May 8, Day 8: You can read the entire blog and view photos on our website. If you enjoy the account, Please . . . share it with your friends. Photos from the trip can be viewed at: http://astilesphotography.com/f390536220 Thanks! We photographed the Bison calves through Lamar Valley. As we left Tower Junction and headed towards Mammoth, we found a Grizzly feeding off another winter kill next to Blacktail Pond. A Coyote was wanting desperately to get down to the kill and feed; but he was not about to confront the Grizzly boar. The coyote trotted around near where we were set up, and eventually disappeared in one of the draws, leaving the grizzly to eat his fill. Did a few scenery shots and drove down to Old Faithful where we had lunch at the Old Faithful Lodge before heading back to Mammoth, and then on back to Silver Gate.
People often attribute human qualities to wildlife, and I am guilty of it myself at times like this encounter that made me think of a mother’s love. However, there is a limit to how far that should go, as we have seen time and again in incidents where tourists endanger themselves and the wildlife by not respecting the animals. About a mile past the Lamar Ranger Station, we found a Bison calf all alone in the sage brush on a small bluff beside the Lamar River. We pulled off the road with the intentions of photographing it; but it soon became apparent that something was wrong with it. After observing it, I determined that it was blind, and was panicking as it sought its mother. She had abandoned it and moved on across the river. Now I know that nature will run its course; and I am not opposed to that at all, believing it is the best way to let things play out in a situation like this. However, automobiles and misguided humans do not fit into that equation as I see it. We stayed at the location, and a couple of times I asked other visitors to not go out to the bison calf when they started out in that direction. Another person there drove to the ranger station to ask if they could send a ranger down there. His intent and mine were to prevent the calf from straying onto the highway and sustaining a non-lethal injury, thereby causing it more pain and suffering. We waited there for about 3 hours and finally had to leave and head back to our cabin to get packed up to check out the following morning. As I left, I could only hope that a ranger would come and euthanize the calf after everyone had left the area; or, that a wolf or bear would find it during the night. All that I could deal with, but not seeing it get hit by a car. Nature is not kind, nor is it cruel. It is simply balanced as long as we keep out of it. We insist on preserving human life at any cost, and to try and apply that to wild animals is going against the rules under which they have lived for thousands upon thousands of years.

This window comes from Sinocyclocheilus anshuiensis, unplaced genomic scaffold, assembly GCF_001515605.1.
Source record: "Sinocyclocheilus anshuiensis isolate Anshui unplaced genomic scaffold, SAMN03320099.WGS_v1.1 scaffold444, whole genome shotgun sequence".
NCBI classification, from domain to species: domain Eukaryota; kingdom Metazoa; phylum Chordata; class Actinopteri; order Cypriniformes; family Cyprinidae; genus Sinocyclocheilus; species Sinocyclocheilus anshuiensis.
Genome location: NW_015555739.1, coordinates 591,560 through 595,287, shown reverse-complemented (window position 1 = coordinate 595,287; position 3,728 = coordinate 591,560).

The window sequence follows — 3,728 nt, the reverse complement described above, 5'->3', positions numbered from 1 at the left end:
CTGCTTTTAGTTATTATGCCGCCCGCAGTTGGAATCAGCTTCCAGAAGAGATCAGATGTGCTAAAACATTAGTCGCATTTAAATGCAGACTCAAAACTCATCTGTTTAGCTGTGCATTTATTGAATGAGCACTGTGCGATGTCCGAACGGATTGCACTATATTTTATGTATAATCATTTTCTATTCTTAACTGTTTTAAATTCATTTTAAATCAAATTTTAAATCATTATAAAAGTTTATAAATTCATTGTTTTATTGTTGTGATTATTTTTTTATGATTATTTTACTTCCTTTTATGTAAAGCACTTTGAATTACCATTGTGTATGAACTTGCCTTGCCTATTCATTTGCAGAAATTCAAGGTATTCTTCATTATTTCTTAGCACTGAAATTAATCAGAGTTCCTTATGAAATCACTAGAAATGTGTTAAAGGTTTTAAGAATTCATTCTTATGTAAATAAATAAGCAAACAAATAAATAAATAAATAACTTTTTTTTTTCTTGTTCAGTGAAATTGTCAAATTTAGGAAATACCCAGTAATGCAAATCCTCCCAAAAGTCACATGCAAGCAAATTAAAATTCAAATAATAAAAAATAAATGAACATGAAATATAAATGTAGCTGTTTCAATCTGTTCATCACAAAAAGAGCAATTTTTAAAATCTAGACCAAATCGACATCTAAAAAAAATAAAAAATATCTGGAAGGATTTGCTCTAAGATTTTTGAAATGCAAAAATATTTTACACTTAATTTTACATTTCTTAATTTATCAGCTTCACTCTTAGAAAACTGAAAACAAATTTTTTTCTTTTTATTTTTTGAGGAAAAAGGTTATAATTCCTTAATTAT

After the little blind bison calf, I had to stop about a mile down the road because an idiot had parked his vehicle half on and half off the road. It was late evening, and he was outside the vehicle, squatting in the middle of the road, taking photos as two bison approached. His three passengers were standing at the front of the vehicle admiring him. The first bison moved off to the side of the road and went around him; but the second bison was becoming very agitated. I did not want to do anything to further agitate the bison, so I stayed back and sat quietly in my truck. Finally, the bison snorted, tossed his head up and down, and then wheeled and trotted back the way it had come. The idiot then noticed that I was waiting to get by and moved over to join his admirers. I slowly pulled up even with the people, lowered my window and told him he was asking to get killed. He sheepishly agreed, and my wife added that he was breaking the law being that close to the animals. His admirers looked astonished, as well as clueless. We had seen enough for this day, and left the park. 165 miles, 25 MPG